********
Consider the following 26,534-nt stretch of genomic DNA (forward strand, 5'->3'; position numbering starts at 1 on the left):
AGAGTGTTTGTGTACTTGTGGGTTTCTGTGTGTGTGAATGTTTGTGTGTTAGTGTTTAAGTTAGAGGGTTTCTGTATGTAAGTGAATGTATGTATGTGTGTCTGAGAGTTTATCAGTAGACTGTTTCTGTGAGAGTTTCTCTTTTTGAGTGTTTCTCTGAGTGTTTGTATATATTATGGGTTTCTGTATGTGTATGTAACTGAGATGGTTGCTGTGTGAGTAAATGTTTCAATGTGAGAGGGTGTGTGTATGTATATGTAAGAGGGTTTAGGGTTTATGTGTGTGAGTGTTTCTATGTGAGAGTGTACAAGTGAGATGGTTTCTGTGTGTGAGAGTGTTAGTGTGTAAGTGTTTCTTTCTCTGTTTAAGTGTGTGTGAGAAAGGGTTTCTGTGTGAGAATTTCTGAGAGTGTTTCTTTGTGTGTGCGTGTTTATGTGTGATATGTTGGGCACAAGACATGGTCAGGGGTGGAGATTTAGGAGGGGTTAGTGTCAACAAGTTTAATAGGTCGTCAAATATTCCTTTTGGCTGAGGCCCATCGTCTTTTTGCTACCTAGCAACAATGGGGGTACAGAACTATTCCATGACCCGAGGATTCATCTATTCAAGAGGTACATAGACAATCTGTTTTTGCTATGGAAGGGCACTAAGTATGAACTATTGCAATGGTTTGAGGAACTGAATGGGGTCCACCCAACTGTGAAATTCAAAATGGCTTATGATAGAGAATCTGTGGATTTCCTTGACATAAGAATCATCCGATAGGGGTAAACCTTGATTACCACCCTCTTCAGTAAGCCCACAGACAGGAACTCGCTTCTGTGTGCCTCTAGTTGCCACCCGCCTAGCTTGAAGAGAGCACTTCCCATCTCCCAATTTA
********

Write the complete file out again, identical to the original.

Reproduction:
Consider the following 26,534-nt stretch of genomic DNA (forward strand, 5'->3'; position numbering starts at 1 on the left):
AGAGTGTTTGTGTACTTGTGGGTTTCTGTGTGTGTGAATGTTTGTGTGTTAGTGTTTAAGTTAGAGGGTTTCTGTATGTAAGTGAATGTATGTATGTGTGTCTGAGAGTTTATCAGTAGACTGTTTCTGTGAGAGTTTCTCTTTTTGAGTGTTTCTCTGAGTGTTTGTATATATTATGGGTTTCTGTATGTGTATGTAACTGAGATGGTTGCTGTGTGAGTAAATGTTTCAATGTGAGAGGGTGTGTGTATGTATATGTAAGAGGGTTTAGGGTTTATGTGTGTGAGTGTTTCTATGTGAGAGTGTACAAGTGAGATGGTTTCTGTGTGTGAGAGTGTTAGTGTGTAAGTGTTTCTTTCTCTGTTTAAGTGTGTGTGAGAAAGGGTTTCTGTGTGAGAATTTCTGAGAGTGTTTCTTTGTGTGTGCGTGTTTATGTGTGATATGTTGGGCACAAGACATGGTCAGGGGTGGAGATTTAGGAGGGGTTAGTGTCAACAAGTTTAATAGGTCGTCAAATATTCCTTTTGGCTGAGGCCCATCGTCTTTTTGCTACCTAGCAACAATGGGGGTACAGAACTATTCCATGACCCGAGGATTCATCTATTCAAGAGGTACATAGACAATCTGTTTTTGCTATGGAAGGGCACTAAGTATGAACTATTGCAATGGTTTGAGGAACTGAATGGGGTCCACCCAACTGTGAAATTCAAAATGGCTTATGATAGAGAATCTGTGGATTTCCTTGACATAAGAATCATCCGATAGGGGTAAACCTTGATTACCACCCTCTTCAGTAAGCCCACAGACAGGAACTCGCTTCTGTGTGCCTCTAGTTGCCACCCGCCTAGCTTGAAGAGAGCACTTCCCATCTCCCAATTTA